ON IN CINEMAS
Lucky (2017) starring Harry Dean Stanton and David Lynch
Lucky to be alive
Harry Dean Stanton plays the titular Lucky - an elderly US Navy veteran living in a small, dusty desert town not too far north of the Mexican border. His rather sedate daily routine consists of his morning exercises, followed by coffee and a crossword at the diner run by Joe (Barry Shabaka Henley), a visit to the local store staffed by the latino Bibi (Bertila Damas), and some Bloody Mary-soaked heated arguments with his less elderly (but still undeniably clocking the years) buddies at the local bar.
One day, shortly after he gets up, he stares transfixed at the flashing red digits on his broken coffee percolator before suddenly passing out on the kitchen floor. After he comes around, he pays a visit to his doctor (played by Ed Begley Jr.), who comes to the conclusion that there’s nothing physically wrong with him other than the obvious: his old age finally catching up with him.
What follows is a personal quest to come to terms with the mortality afflicting himself and, indeed, every one of us.
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An American screen icon
It was a sad day when grizzled veteran American character actor Harry Dean Stanton passed away, at the age of 91, in September 2017. Lucky was one of the last two films which he made before his death, the other being Frank and Ava (which, according to IMDB, is still in post-production). I’m sure he was all too aware that his days were very much numbered when he decided to appear in this one; there’s a rare quality to his performance here that is, at once, wearily resigned yet simultaneously full of a “fuck you” attitude towards any obstacles that might prevent him making the most of it.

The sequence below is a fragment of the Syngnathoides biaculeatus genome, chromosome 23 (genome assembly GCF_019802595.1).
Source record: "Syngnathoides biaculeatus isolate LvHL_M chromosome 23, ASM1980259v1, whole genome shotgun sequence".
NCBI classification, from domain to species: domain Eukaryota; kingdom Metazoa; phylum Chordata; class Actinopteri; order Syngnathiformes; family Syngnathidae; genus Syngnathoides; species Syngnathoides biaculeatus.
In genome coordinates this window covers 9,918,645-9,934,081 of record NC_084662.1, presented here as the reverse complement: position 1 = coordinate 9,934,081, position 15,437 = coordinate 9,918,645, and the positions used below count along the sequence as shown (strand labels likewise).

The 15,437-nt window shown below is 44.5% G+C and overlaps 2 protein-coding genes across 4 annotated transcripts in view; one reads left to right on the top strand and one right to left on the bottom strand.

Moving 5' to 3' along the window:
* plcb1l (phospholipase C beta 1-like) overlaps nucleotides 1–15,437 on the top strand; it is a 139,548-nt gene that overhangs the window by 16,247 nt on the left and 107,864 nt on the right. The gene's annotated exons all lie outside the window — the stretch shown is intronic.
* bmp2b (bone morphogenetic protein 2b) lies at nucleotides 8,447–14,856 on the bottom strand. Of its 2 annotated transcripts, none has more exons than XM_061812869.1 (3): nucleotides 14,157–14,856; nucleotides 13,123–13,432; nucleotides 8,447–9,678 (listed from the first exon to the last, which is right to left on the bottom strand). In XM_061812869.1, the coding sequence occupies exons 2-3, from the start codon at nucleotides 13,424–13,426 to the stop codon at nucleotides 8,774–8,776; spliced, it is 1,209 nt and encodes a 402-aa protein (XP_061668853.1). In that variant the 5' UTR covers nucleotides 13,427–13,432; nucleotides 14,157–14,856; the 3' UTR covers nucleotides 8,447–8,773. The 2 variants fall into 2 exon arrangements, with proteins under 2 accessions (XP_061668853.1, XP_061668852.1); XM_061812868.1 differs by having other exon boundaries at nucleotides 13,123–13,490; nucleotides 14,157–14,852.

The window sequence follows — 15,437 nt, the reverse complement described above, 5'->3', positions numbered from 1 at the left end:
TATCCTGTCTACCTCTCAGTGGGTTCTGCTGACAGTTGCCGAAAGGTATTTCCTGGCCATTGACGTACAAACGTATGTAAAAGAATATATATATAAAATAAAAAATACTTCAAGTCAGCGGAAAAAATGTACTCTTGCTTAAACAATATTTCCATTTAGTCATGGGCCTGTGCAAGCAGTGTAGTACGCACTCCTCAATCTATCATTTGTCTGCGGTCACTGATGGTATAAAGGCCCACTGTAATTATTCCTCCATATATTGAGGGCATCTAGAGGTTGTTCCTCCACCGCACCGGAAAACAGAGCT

The film presents itself as a detailed final snapshot of a fine, distinctive performer, here displayed in all of his shamelessly leathery glory (as seen, in close-up, in the bathroom mirror during each morning of the story’s day-to-day structure). Its rhythm is slow - not to the point of tedium mind you, but to the point of a kind of sympathetic savouring of the landscapes and people around its central character as his time on this earth slowly winds down. While there’s the inevitable tincture of sadness here, it’s not a depressing film by any means; it’s a charming and often surprisingly funny celebration of the inherent preciousness of life.
Lucky himself is something of a typical old guy, i.e. a bit of a grumpy, cynical know-it-all. At the same time, however, he’s a well-rounded human being who genuinely manages to catch both the viewer and the characters around him off guard at times. Whether he’s ill-advisedly attempting to start a bar fight with fresh-faced life insurance salesman Bobby (Ron Livingston), adopting pet crickets or unexpectedly bursting into a Spanish song at a Mexican family’s birthday party, there are numerous moments which tentatively explore new facets of his character and touchingly hint at the true richness of the life which he is close to leaving behind.
While Stanton’s the star here, the supporting cast also contribute their share of memorable moments to the film. David Lynch provides some eccentric laughs as Lucky’s drinking buddy Howard, who is obsessed with his escaped 100-year-old tortoise named President Roosevelt. Tom Skerritt (who starred alongside Stanton in Alien) also pops up in a memorable cameo as a fellow ex-Naval serviceman who reveals a heartbreaking incident from his past.
Admittedly, some of Lucky’s individual moments and recurring day-to-day motifs feel a bit too much like quirkiness for the sake of it. For one thing, why doesn’t he get that damn coffee percolator fixed instead of simply staring at the digits for a few seconds each morning? At the same time, however, there’s more than enough in the way of weather-beaten, hangdog charm and touching musings on human mortality to make it easy to overlook these minor concerns.
Runtime: 88 mins
Dir: John Carroll Lynch
Script: Logan Sparks, Drago Sumonja
Starring: Harry Dean Stanton, David Lynch, Ron Livingston, Ed Begley Jr., Tom Skerritt, Barry Shabaka Henley, James Darren, Beth Grant, Yvonne Huff, Hugo Armstrong, Bertila Damas